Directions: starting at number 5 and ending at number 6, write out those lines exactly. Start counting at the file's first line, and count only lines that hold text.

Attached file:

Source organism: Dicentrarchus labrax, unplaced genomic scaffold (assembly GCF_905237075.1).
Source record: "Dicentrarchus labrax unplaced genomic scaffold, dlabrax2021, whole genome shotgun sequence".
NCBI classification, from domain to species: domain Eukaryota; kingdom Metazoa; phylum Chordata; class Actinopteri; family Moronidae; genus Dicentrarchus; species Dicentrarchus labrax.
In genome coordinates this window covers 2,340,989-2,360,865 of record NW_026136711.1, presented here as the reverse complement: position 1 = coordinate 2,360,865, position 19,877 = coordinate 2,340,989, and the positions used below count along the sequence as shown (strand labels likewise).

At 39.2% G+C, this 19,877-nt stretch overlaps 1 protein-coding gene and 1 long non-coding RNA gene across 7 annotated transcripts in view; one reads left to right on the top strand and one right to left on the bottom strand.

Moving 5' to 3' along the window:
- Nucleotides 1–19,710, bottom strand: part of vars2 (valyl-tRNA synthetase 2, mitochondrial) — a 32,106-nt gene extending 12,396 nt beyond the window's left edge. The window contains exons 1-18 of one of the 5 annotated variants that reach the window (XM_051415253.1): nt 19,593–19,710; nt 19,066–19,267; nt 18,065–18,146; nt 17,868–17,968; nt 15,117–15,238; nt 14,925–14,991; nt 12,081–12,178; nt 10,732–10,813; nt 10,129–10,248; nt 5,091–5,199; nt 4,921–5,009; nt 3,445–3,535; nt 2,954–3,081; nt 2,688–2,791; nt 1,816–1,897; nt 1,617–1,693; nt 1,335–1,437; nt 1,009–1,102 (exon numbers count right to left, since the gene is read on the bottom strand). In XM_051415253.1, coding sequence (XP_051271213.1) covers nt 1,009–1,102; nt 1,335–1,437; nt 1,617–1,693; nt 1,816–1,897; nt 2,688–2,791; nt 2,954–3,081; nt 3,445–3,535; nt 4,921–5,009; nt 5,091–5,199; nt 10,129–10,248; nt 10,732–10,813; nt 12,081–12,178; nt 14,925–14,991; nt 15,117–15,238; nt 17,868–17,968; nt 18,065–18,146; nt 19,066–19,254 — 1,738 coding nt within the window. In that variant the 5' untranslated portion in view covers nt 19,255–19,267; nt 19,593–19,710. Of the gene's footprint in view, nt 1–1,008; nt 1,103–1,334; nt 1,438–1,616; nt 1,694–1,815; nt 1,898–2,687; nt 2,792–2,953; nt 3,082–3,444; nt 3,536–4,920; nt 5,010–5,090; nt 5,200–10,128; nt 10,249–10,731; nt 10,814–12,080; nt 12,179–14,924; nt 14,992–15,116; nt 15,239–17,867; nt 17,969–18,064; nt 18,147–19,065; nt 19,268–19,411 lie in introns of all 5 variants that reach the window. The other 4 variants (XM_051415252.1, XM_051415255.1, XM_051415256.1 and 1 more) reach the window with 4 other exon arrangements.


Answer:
At 39.2% G+C, this 19,877-nt stretch overlaps 1 protein-coding gene and 1 long non-coding RNA gene across 7 annotated transcripts in view; one reads left to right on the top strand and one right to left on the bottom strand.

Moving 5' to 3' along the window: